2. Switch to the dough hook attachment. Beat at low speed until dough is smooth and slightly tacky and pulls away from sides and bottom of bowl, about 14 minutes, stopping halfway through mixing to scrape sides of bowl and turn dough over in bowl; add up to remaining ⅓ cup (42 grams) flour, 1 tablespoon (8 grams) at a time, if dough is too sticky. Turn out dough onto a lightly floured surface, and shape into a smooth ball.
  3. Lightly oil a large bowl. Place dough in bowl, turning to grease top. Cover and let rise in a warm, draft-free place (75°F/24°C) until doubled in size, 45 minutes to 1 hour.
  4. Place a large piece of parchment paper on a work surface in a warm, draft-free place (75°F/24°C), and dust with flour.
  5. Divide dough into 8 portions (about 105 grams each). Shape each portion into a smooth ball. Place 1 ball in your hand. Using the thumb of your other hand, poke a hole in center of ball; stretch hole to about 3 inches. (Once the dough contracts, the hole should be about 1 to 1½ inches.) Place on prepared parchment. Repeat with remaining dough. Cover and let rise until puffed, 15 to 30 minutes.
  6. Preheat oven to 400°F (200°C). Line a baking sheet with a nonstick baking mat. (Alternatively, lightly spray a baking sheet with cooking spray.)
  7. In a large stockpot, pour water to a depth of 2½ inches. Stir in remaining ½ cup (170 grams) honey, and heat over medium-low heat just until bubbles form around edges of pot. (Do not boil.)
  8. Working in batches, carefully drop bagels, bottom side down, into honey water. Cook for 10 seconds per side. Remove bagels from honey water, letting excess water drip off, and place, top side up, on a large piece of parchment paper. Place 1 bagel, top side down, in Oat Cinnamon Sugar Topping, and swirl bowl to help coat top of bagel. Lift out, and place, bottom side down, on prepared pan. Repeat with remaining bagels.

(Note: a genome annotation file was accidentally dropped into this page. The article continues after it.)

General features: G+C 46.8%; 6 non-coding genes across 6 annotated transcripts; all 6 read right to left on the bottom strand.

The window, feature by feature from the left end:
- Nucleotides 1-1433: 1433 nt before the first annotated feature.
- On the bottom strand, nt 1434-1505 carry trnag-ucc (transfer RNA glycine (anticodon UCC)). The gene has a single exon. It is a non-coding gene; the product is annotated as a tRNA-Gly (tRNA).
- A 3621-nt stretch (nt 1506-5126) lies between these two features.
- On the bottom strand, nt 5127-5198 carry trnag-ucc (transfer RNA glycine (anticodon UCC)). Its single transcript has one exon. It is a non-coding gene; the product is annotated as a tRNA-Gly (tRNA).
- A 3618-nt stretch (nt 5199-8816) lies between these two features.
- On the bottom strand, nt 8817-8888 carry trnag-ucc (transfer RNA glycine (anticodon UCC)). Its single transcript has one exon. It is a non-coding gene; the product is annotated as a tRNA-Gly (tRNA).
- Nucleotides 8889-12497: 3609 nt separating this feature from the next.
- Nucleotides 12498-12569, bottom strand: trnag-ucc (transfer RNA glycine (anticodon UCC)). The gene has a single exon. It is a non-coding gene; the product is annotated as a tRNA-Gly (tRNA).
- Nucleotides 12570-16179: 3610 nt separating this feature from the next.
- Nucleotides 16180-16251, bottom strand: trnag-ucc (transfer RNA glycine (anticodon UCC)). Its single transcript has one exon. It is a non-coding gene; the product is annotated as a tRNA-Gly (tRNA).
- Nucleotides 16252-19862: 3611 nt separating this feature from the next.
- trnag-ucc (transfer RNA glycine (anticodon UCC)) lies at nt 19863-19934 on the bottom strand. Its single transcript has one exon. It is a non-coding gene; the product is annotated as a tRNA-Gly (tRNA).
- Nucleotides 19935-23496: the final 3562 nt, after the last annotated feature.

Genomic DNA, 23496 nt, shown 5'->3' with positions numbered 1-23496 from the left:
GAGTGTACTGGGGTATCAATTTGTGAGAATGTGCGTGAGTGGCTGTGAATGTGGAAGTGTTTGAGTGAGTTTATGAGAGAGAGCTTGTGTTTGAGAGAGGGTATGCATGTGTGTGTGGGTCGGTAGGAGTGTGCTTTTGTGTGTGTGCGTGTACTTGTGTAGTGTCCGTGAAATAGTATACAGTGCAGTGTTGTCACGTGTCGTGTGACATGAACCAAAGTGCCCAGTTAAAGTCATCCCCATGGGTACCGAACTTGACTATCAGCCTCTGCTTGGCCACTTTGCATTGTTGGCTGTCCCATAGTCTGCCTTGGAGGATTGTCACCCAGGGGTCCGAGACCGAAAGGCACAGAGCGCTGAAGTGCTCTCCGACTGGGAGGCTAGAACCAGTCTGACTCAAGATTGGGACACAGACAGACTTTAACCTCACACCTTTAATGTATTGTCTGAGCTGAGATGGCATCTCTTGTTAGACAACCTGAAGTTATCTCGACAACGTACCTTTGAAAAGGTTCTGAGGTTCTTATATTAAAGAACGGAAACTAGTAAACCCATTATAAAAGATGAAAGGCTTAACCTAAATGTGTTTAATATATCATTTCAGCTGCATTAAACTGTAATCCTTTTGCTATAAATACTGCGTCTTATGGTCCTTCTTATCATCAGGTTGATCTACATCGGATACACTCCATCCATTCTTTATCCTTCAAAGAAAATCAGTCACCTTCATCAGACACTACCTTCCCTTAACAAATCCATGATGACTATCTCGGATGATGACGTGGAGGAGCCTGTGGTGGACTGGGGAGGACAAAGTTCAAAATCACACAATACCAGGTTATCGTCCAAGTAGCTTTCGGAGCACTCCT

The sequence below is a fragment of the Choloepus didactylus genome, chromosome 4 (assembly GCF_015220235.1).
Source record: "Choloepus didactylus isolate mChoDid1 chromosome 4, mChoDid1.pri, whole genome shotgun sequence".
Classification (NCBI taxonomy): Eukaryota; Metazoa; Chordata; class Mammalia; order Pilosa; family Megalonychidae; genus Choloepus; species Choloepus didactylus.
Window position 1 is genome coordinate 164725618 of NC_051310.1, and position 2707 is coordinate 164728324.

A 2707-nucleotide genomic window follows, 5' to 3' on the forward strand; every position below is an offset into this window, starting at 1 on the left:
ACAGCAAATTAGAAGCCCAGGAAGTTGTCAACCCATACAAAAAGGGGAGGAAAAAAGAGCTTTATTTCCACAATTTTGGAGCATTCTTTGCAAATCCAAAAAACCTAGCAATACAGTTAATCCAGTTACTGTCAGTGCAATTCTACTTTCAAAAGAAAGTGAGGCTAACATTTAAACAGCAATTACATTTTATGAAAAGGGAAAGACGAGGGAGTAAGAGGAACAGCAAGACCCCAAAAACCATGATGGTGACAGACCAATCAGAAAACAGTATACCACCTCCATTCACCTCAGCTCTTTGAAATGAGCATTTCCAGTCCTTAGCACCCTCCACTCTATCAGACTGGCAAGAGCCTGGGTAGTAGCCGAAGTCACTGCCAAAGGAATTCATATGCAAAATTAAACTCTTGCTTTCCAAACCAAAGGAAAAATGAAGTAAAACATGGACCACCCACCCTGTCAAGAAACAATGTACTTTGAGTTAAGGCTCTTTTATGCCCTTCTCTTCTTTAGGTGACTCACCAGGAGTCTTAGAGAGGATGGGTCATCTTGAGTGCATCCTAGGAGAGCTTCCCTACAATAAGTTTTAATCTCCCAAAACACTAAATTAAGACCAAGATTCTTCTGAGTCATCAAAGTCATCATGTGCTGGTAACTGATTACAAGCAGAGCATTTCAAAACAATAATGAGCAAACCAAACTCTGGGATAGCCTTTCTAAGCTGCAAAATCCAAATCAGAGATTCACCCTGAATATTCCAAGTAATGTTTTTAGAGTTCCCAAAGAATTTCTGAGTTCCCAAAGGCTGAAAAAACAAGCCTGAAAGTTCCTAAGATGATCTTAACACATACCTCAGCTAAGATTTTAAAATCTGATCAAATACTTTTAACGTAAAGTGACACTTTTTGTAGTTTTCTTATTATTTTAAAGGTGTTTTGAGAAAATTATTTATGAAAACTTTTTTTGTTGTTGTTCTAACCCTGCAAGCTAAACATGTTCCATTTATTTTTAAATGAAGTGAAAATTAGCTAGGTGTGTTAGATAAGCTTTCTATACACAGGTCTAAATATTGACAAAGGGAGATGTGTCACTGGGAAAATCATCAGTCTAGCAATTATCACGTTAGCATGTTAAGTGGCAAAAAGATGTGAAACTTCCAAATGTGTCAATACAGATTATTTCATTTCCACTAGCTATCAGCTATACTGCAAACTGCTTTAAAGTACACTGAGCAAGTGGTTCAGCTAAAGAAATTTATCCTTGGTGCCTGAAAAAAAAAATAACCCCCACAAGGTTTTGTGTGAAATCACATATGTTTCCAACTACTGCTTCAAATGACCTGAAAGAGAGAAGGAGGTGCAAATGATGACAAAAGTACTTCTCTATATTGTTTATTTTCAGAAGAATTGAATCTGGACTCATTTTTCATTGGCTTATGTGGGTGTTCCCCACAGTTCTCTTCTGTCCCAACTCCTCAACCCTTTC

9. Bake until lightly golden brown and an instant-read thermometer inserted near center registers 205°F (96°C), 12 to 15 minutes. Let cool on pan for 10 minutes. Remove from pan, and let cool completely on wire racks. Serve toasted and warm or at room temperature with Spiced Cream Cheese.

Oat Cinnamon Sugar Topping
 
Makes about 1 cup
Ingredients
Instructions
  1. In a small wide bowl, stir together sugar and cinnamon until evenly combined. Stir in oats.

Spiced Cream Cheese
 
Makes 1 cup
Ingredients
  • 8 ounces (226 grams) cream cheese, softened
  • 1 tablespoon (12 grams) granulated sugar
  • 1½ teaspoons (10.5 grams) honey
  • ¼ teaspoon ground cinnamon
  • ¼ teaspoon ground ginger
  • ⅛ teaspoon ground nutmeg
  • ⅛ teaspoon ground cloves
Instructions
  1. In a medium bowl, whisk cream cheese until smooth. Add sugar and all remaining ingredients, and whisk until well combined.